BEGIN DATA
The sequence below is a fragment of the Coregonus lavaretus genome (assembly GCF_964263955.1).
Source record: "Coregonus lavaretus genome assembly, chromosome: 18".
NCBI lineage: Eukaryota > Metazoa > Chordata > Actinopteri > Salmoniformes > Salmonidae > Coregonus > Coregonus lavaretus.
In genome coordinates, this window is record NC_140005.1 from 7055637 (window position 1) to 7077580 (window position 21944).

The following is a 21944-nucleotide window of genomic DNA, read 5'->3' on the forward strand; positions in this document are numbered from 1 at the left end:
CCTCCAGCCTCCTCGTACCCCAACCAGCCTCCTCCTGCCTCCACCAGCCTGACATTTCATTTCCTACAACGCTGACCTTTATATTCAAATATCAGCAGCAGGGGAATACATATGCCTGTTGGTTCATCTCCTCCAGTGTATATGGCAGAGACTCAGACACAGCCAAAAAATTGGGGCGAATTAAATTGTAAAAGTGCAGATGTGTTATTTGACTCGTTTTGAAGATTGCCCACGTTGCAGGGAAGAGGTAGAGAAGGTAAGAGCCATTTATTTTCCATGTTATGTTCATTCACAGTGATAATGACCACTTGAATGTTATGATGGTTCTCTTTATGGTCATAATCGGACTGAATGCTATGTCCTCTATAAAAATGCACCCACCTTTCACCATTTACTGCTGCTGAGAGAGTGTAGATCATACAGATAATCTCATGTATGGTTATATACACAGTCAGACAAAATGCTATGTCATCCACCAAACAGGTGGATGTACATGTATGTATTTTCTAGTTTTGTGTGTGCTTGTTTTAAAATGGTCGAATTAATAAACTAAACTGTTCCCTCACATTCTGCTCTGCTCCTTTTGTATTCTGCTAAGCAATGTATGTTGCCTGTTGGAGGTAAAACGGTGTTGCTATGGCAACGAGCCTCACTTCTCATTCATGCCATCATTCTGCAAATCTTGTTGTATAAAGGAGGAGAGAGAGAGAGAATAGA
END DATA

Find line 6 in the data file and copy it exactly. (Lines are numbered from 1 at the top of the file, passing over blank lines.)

CCTCCAGCCTCCTCGTACCCCAACCAGCCTCCTCCTGCCTCCACCAGCCTGACATTTCATTTCCTACAACGCTGACCTTTATATTCAAATATCAGCAGCAGGGGAATACATATGCCTGTTGGTTCATCTCCTCCAGTGTATATGGCAGAGACTCAGACACAGCCAAAAAATTGGGGCGAATTAAATTGTAAAAGTGCAGATGTGTTATTTGACTCGTTTTGAAGATTGCCCACGTTGCAGGGAAGAGGTAGAGAAGGTAAGAGCCATTTATTTTCCATGTTATGTTCATTCACAGTGATAATGACCACTTGAATGTTATGATGGTTCTCTTTATGGTCATAATCGGACTGAATGCTATGTCCTCTATAAAAATGCACCCACCTTTCACCATTTACTGCTGCTGAGAGAGTGTAGATCATACAGATAATCTCATGTATGGTTATATACACAGTCAGACAAAATGCTATGTCATCCACCAAACAGGTGGATGTACATGTATGTATTTTCTAGTTTTGTGTGTGCTTGTTTTAAAATGGTCGAATTAATAAACTAAACTGTTCCCTCACATTCTGCTCTGCTCCTTTTGTATTCTGCTAAGCAATGTATGTTGCCTGTTGGAGGTAAAACGGTGTTGCTATGGCAACGAGCCTCACTTCTCATTCATGCCATCATTCTGCAAATCTTGTTGTATAAAGGAGGAGAGAGAGAGAGAATAGA